Our Milky Way galaxy is a huge, sprawling disk of gas, dust, and stars — a few hundred billion stars. It’s part of a small clutch of galaxies called the Local Group, and is the second largest member. The largest is the Andromeda Galaxy, with very roughly twice as many stars as we have.
The third largest is the Triangulum Galaxy, which is only one-tenth the mass of the Milky Way.
But Triangulum wasn’t always in third place. It may have once been fourth. New research indicates that, a couple of billion years ago, there was a galaxy with well over twice as many stars as Triangulum. It’s not around anymore, though.
Andromeda ate it.
We know that galaxies grow by eating other galaxies; there are lots of interacting and colliding galaxies out there in space. The details of what happens in such a collision depend on lots of things like the speeds and the masses of the two galaxies involved. If both are around the same size they both suffer greatly in the event, getting torn apart by each others’ gravity, flinging stars out in huge, sweeping arcs called “tidal tails,” and eventually settling down into one larger but seriously disturbed galaxy.
If one is much smaller than the other, it can get its outer parts stripped away, leaving the denser core behind to fall toward the bigger galaxy’s core. In both cases, stars ripped away can form looping elliptical streams that can travel around the remaining galaxy for hundreds of millions of years.
This has likely happened dozens if not hundreds of times for both the Milky Way and Andromeda since they both initially formed. There’s actually more than one such stellar stream identifiable in our galaxy right now, the half-digested bits of previous galactic meals.
There have been hints that Andromeda ate something decently large a couple of billion years ago. There’s a giant stream of stars circling it, for example. Older stars appear to be agitated in their motion in the galaxy’s disk, as if some big event stirred them up roughly two billion years ago. There’s an uptick of stars that formed around that time, too, which is consistent with it eating a galaxy rich in gas (which is where stars come from).
The new research adds to that: The astronomers posit that the galaxy Andromeda consumed was in fact pretty big — the third-largest galaxy in the Local Group at the time — and that the nucleus of that galaxy is still around… and is in fact M32, a dwarf elliptical companion to the big spiral!
That part gave me a shock. M32 is obvious in pretty much every picture ever taken of Andromeda, and in fact is really easy to spot by eye in small telescopes. Its origin has always been a mystery; it’s very compact and dense with stars, more so than you’d expect for a dwarf elliptical companion. The stars in it have a high abundance of heavy elements (heavier than hydrogen and helium, the simplest elements), which is weird for an elliptical, and it has a lot of intermediate-age stars, when you’d expect them all to be very old.
This new idea would explain all that! What we now see as M32 is actually the core of the bigger galaxy that got et — in fact, the astronomers dubbed it M32p, for “M32 Progenitor.” It turns out the motion of M32 around Andromeda is consistent with the giant stream of stars too, which supports this idea. If this collision did in fact occur, then that stream is debris from M32p getting ripped apart by Andromeda, and it dominates the material orbiting Andromeda from about 25,000 – 80,000 light years out from its core.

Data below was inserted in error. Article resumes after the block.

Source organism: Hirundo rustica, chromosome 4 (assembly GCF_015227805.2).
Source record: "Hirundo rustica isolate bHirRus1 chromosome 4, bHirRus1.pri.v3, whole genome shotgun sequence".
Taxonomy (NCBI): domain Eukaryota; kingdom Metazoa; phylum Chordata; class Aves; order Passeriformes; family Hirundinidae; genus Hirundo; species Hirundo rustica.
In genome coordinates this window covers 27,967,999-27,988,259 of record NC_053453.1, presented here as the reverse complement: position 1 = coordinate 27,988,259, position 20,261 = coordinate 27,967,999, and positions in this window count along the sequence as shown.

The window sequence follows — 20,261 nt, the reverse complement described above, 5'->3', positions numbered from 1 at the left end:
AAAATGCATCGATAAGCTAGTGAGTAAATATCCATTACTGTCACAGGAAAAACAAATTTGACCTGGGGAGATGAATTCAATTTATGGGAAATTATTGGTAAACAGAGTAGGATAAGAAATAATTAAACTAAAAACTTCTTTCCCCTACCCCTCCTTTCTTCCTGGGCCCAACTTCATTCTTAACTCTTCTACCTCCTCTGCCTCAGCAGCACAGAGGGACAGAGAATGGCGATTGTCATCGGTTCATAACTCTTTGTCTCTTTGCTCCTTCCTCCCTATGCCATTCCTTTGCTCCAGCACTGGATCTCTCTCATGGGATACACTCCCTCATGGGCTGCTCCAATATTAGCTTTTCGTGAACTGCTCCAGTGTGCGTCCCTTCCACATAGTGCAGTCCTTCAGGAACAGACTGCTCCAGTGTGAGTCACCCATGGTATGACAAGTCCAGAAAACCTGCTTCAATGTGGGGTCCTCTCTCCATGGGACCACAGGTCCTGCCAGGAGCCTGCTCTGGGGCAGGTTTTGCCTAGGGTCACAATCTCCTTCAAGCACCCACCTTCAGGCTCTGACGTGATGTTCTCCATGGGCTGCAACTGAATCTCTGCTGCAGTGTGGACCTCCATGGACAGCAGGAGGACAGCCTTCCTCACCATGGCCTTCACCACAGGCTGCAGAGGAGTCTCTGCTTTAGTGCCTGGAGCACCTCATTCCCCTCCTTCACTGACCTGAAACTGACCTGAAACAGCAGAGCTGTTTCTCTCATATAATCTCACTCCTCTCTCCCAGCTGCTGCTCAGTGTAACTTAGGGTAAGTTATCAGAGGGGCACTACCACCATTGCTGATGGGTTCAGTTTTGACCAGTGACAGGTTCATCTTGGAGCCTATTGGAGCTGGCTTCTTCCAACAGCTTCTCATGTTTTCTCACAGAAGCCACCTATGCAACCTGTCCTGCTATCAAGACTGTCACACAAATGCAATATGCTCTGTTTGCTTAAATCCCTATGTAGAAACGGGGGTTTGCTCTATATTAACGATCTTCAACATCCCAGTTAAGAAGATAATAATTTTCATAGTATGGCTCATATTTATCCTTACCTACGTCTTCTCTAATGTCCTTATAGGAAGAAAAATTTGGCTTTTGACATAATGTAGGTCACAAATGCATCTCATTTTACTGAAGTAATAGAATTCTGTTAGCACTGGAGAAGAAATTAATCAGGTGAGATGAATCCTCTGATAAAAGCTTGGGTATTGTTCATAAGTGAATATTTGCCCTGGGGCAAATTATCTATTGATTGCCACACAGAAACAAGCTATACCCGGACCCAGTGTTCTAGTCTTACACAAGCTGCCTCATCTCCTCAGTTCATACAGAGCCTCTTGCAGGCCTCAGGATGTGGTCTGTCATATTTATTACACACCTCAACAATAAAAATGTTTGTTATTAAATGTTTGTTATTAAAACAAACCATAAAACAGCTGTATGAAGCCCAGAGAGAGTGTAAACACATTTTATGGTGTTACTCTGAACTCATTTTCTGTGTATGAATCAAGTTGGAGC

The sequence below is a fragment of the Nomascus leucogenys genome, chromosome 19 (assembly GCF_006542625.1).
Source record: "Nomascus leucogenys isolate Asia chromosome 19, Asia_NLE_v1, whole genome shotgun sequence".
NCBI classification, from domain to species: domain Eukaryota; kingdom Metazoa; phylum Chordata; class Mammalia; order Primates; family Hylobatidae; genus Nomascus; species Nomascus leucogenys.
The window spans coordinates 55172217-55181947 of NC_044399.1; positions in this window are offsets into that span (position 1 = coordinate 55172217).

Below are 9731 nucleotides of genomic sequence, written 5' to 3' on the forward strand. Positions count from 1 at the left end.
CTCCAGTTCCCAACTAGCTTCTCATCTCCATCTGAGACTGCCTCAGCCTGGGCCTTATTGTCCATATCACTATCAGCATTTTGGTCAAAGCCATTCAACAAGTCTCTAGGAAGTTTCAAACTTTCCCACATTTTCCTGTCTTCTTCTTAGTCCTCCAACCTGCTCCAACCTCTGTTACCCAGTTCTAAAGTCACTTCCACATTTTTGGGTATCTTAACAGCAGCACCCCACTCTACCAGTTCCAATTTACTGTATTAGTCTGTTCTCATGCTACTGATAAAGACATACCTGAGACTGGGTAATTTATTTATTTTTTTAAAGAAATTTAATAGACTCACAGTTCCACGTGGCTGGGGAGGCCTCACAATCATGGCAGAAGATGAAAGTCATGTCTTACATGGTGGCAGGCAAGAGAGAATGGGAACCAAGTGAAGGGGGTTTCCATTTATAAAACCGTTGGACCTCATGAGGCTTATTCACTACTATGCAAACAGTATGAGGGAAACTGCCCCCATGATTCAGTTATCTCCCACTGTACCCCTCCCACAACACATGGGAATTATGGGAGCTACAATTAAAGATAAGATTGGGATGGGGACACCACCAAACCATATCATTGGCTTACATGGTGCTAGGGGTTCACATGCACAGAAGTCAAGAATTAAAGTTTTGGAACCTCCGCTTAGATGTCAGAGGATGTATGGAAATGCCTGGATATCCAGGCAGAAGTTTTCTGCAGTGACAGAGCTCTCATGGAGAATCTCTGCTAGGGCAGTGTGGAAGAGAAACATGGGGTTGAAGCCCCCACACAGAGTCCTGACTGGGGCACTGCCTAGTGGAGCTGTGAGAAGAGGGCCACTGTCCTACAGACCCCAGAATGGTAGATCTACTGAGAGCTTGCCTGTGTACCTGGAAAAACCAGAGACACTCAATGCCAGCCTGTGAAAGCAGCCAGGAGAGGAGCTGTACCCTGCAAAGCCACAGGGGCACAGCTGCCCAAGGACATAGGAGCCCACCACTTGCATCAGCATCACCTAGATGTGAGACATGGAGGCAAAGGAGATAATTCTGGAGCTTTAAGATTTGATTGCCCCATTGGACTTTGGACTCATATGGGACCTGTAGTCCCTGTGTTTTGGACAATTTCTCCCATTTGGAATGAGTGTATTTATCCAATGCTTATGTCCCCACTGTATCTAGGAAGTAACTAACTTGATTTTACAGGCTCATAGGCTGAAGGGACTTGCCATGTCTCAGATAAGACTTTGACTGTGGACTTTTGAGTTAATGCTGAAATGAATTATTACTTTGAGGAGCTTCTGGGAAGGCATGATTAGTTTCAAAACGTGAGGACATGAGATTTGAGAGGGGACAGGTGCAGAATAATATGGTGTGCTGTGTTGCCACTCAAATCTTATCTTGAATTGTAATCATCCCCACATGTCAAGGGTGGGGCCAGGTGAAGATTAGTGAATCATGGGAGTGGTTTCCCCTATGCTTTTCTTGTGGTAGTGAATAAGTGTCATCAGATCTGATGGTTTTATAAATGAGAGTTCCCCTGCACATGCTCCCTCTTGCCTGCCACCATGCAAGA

Collisions like this take a couple of hundred million years. According to the research, the galaxies approached one another, and the gravity of Andromeda started to pull stars and gas from M32p, distorting its shape. It plowed through the disk of Andromeda, getting pulled into a long stream like taffy. Many of the stars are still in Andromeda’s halo, the large, very roughly spherical distribution of stars surrounding the galaxy, while the core of M32p kept on keeping on, its gravity and relatively compact size saving it from being torn apart as well.
A very interesting aspect of this is that it’s thought that collisions between two big galaxies will result in an elliptical galaxy. However, while thicker than average, Andromeda’s disk clearly survived, even though M32p had between 10 – 30% of the mass as Andromeda’s disk. If this new work turns out to be correct, it’ll mean rethinking disk collisions.
So how firm are these results? I’d say better than 50/50, at a guess. It’s hard to find a smoking gun here; instead what we have is a lot of circumstantial evidence. But it is a lot, enough that I’m all for following up and seeing what else can be dug up to support it.
And I must admit, I’m biased. I’ve seen M32 a zillion times; once I get Andromeda in my low power eyepiece, the first thing I usually do is readjust the pointing to put M32 in there as well. I love seeing two galaxies at once, knowing that the smaller compact cotton ball off to the side is a companion satellite to the far larger Andromeda (which itself is easily visible to the naked eye from a northern hemisphere dark spot in the late summer/early fall).
But now, knowing that M32 might actually be the indigestible core of a much more massive galaxy, one that used to be one of the dominant triumvirate of galaxies in the local universe?
That would make it even cooler. I hope that turns out to be the case.